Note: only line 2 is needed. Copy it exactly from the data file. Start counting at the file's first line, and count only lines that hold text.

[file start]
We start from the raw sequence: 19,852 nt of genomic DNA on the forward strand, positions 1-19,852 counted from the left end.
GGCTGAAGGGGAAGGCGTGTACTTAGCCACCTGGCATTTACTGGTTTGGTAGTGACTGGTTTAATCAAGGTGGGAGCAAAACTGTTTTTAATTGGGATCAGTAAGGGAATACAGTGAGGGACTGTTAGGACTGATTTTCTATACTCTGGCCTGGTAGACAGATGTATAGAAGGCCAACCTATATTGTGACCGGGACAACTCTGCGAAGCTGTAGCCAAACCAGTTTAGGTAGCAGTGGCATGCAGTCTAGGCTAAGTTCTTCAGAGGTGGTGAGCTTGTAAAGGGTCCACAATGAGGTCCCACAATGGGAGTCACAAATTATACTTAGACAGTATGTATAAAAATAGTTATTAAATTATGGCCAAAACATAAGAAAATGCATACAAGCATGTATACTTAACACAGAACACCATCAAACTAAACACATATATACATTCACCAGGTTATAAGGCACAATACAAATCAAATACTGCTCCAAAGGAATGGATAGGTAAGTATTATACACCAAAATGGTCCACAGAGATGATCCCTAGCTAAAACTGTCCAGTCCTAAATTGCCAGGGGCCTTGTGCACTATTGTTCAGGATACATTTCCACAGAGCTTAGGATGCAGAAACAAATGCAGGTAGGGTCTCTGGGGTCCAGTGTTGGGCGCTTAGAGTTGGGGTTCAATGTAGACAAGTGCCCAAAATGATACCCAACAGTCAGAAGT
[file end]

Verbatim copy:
GGCTGAAGGGGAAGGCGTGTACTTAGCCACCTGGCATTTACTGGTTTGGTAGTGACTGGTTTAATCAAGGTGGGAGCAAAACTGTTTTTAATTGGGATCAGTAAGGGAATACAGTGAGGGACTGTTAGGACTGATTTTCTATACTCTGGCCTGGTAGACAGATGTATAGAAGGCCAACCTATATTGTGACCGGGACAACTCTGCGAAGCTGTAGCCAAACCAGTTTAGGTAGCAGTGGCATGCAGTCTAGGCTAAGTTCTTCAGAGGTGGTGAGCTTGTAAAGGGTCCACAATGAGGTCCCACAATGGGAGTCACAAATTATACTTAGACAGTATGTATAAAAATAGTTATTAAATTATGGCCAAAACATAAGAAAATGCATACAAGCATGTATACTTAACACAGAACACCATCAAACTAAACACATATATACATTCACCAGGTTATAAGGCACAATACAAATCAAATACTGCTCCAAAGGAATGGATAGGTAAGTATTATACACCAAAATGGTCCACAGAGATGATCCCTAGCTAAAACTGTCCAGTCCTAAATTGCCAGGGGCCTTGTGCACTATTGTTCAGGATACATTTCCACAGAGCTTAGGATGCAGAAACAAATGCAGGTAGGGTCTCTGGGGTCCAGTGTTGGGCGCTTAGAGTTGGGGTTCAATGTAGACAAGTGCCCAAAATGATACCCAACAGTCAGAAGT